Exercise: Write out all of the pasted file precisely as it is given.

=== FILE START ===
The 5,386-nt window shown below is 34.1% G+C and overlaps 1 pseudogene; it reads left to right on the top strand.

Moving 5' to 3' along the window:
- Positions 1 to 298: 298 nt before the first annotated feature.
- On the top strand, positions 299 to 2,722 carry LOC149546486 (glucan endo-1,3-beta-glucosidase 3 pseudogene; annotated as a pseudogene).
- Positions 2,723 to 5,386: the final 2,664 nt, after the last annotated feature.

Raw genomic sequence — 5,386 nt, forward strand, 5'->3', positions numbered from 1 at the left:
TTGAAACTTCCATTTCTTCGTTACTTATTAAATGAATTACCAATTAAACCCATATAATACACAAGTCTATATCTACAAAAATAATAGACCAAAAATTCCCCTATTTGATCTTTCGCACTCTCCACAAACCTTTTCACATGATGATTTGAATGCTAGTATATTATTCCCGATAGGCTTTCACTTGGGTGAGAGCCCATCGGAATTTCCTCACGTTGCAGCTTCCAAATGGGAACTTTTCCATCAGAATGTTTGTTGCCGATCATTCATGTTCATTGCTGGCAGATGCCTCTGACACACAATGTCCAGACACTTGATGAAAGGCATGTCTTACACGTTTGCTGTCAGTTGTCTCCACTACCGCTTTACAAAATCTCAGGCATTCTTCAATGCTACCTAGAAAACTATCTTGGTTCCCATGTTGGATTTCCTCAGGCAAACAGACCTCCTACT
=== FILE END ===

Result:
The 5,386-nt window shown below is 34.1% G+C and overlaps 1 pseudogene; it reads left to right on the top strand.

Moving 5' to 3' along the window:
- Positions 1 to 298: 298 nt before the first annotated feature.
- On the top strand, positions 299 to 2,722 carry LOC149546486 (glucan endo-1,3-beta-glucosidase 3 pseudogene; annotated as a pseudogene).
- Positions 2,723 to 5,386: the final 2,664 nt, after the last annotated feature.

Raw genomic sequence — 5,386 nt, forward strand, 5'->3', positions numbered from 1 at the left:
TTGAAACTTCCATTTCTTCGTTACTTATTAAATGAATTACCAATTAAACCCATATAATACACAAGTCTATATCTACAAAAATAATAGACCAAAAATTCCCCTATTTGATCTTTCGCACTCTCCACAAACCTTTTCACATGATGATTTGAATGCTAGTATATTATTCCCGATAGGCTTTCACTTGGGTGAGAGCCCATCGGAATTTCCTCACGTTGCAGCTTCCAAATGGGAACTTTTCCATCAGAATGTTTGTTGCCGATCATTCATGTTCATTGCTGGCAGATGCCTCTGACACACAATGTCCAGACACTTGATGAAAGGCATGTCTTACACGTTTGCTGTCAGTTGTCTCCACTACCGCTTTACAAAATCTCAGGCATTCTTCAATGCTACCTAGAAAACTATCTTGGTTCCCATGTTGGATTTCCTCAGGCAAACAGACCTCCTACT